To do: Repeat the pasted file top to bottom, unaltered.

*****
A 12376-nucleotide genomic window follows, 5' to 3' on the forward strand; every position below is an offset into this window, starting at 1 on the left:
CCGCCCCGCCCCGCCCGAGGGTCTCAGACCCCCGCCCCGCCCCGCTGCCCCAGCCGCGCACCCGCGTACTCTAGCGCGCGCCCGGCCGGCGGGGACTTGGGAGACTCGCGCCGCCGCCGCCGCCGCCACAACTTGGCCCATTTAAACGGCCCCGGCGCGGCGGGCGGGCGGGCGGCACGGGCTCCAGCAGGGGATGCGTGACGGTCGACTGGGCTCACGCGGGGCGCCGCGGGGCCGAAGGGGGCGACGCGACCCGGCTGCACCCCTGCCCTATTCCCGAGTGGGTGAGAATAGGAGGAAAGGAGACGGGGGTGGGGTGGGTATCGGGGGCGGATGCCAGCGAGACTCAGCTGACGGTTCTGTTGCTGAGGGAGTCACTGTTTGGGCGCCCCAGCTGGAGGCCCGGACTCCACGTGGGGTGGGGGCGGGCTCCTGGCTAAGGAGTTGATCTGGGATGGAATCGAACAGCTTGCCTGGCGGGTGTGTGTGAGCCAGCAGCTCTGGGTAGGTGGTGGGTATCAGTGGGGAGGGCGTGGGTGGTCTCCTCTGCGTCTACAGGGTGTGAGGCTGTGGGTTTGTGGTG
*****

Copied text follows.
A 12376-nucleotide genomic window follows, 5' to 3' on the forward strand; every position below is an offset into this window, starting at 1 on the left:
CCGCCCCGCCCCGCCCGAGGGTCTCAGACCCCCGCCCCGCCCCGCTGCCCCAGCCGCGCACCCGCGTACTCTAGCGCGCGCCCGGCCGGCGGGGACTTGGGAGACTCGCGCCGCCGCCGCCGCCGCCACAACTTGGCCCATTTAAACGGCCCCGGCGCGGCGGGCGGGCGGGCGGCACGGGCTCCAGCAGGGGATGCGTGACGGTCGACTGGGCTCACGCGGGGCGCCGCGGGGCCGAAGGGGGCGACGCGACCCGGCTGCACCCCTGCCCTATTCCCGAGTGGGTGAGAATAGGAGGAAAGGAGACGGGGGTGGGGTGGGTATCGGGGGCGGATGCCAGCGAGACTCAGCTGACGGTTCTGTTGCTGAGGGAGTCACTGTTTGGGCGCCCCAGCTGGAGGCCCGGACTCCACGTGGGGTGGGGGCGGGCTCCTGGCTAAGGAGTTGATCTGGGATGGAATCGAACAGCTTGCCTGGCGGGTGTGTGTGAGCCAGCAGCTCTGGGTAGGTGGTGGGTATCAGTGGGGAGGGCGTGGGTGGTCTCCTCTGCGTCTACAGGGTGTGAGGCTGTGGGTTTGTGGTG